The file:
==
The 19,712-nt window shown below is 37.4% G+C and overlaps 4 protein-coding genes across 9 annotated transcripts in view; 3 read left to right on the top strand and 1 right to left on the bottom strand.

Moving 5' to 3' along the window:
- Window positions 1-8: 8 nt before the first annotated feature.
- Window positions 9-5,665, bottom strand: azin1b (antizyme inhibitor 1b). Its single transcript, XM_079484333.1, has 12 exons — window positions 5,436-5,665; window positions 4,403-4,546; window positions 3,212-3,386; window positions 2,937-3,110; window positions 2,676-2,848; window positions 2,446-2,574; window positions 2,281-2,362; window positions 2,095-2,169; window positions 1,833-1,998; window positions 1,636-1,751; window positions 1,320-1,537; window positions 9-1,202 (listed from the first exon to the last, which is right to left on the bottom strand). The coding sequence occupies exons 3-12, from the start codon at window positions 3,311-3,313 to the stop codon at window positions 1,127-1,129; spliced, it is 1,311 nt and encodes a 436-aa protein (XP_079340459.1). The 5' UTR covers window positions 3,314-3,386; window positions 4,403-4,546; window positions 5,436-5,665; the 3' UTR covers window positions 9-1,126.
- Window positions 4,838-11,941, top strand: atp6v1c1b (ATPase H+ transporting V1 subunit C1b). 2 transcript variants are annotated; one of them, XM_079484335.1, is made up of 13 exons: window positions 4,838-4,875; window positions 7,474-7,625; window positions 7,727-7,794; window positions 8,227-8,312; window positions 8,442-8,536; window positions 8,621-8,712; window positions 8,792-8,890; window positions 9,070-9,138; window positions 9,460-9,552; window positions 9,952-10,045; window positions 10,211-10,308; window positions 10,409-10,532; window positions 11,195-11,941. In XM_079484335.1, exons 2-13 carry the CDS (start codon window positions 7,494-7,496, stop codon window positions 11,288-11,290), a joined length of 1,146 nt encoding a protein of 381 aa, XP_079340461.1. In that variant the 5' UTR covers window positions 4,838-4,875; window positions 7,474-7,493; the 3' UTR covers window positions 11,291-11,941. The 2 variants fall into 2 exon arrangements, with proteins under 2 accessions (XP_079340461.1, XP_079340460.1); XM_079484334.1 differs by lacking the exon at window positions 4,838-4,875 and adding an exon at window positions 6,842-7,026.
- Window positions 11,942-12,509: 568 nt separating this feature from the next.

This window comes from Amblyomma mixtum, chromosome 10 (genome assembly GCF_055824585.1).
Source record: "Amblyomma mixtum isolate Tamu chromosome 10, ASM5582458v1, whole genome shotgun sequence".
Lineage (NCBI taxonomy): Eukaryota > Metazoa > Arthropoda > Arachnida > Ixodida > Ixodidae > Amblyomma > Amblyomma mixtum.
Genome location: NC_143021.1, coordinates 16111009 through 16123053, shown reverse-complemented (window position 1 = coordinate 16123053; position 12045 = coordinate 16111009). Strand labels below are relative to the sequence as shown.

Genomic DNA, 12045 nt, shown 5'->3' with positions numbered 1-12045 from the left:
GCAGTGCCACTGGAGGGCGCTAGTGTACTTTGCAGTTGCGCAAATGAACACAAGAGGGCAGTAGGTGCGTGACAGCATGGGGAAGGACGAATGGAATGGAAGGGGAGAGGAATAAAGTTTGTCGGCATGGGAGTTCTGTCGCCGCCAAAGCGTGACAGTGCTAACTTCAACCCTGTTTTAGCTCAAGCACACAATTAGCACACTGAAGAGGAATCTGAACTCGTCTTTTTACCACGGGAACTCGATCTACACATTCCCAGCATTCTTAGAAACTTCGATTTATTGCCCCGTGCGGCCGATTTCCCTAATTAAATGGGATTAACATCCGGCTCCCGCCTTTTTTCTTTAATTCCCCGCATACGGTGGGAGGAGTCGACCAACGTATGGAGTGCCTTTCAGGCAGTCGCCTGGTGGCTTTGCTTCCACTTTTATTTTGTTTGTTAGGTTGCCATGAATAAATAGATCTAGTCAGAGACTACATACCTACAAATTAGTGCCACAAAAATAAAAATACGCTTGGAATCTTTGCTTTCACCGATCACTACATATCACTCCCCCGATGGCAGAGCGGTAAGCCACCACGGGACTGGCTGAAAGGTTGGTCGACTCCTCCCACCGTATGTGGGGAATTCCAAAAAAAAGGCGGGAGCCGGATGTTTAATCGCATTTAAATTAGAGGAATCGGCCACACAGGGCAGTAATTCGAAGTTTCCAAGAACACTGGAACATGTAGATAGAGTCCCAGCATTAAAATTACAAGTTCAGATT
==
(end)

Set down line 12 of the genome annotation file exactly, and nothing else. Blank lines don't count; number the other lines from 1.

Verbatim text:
GCAGTGCCACTGGAGGGCGCTAGTGTACTTTGCAGTTGCGCAAATGAACACAAGAGGGCAGTAGGTGCGTGACAGCATGGGGAAGGACGAATGGAATGGAAGGGGAGAGGAATAAAGTTTGTCGGCATGGGAGTTCTGTCGCCGCCAAAGCGTGACAGTGCTAACTTCAACCCTGTTTTAGCTCAAGCACACAATTAGCACACTGAAGAGGAATCTGAACTCGTCTTTTTACCACGGGAACTCGATCTACACATTCCCAGCATTCTTAGAAACTTCGATTTATTGCCCCGTGCGGCCGATTTCCCTAATTAAATGGGATTAACATCCGGCTCCCGCCTTTTTTCTTTAATTCCCCGCATACGGTGGGAGGAGTCGACCAACGTATGGAGTGCCTTTCAGGCAGTCGCCTGGTGGCTTTGCTTCCACTTTTATTTTGTTTGTTAGGTTGCCATGAATAAATAGATCTAGTCAGAGACTACATACCTACAAATTAGTGCCACAAAAATAAAAATACGCTTGGAATCTTTGCTTTCACCGATCACTACATATCACTCCCCCGATGGCAGAGCGGTAAGCCACCACGGGACTGGCTGAAAGGTTGGTCGACTCCTCCCACCGTATGTGGGGAATTCCAAAAAAAAGGCGGGAGCCGGATGTTTAATCGCATTTAAATTAGAGGAATCGGCCACACAGGGCAGTAATTCGAAGTTTCCAAGAACACTGGAACATGTAGATAGAGTCCCAGCATTAAAATTACAAGTTCAGATT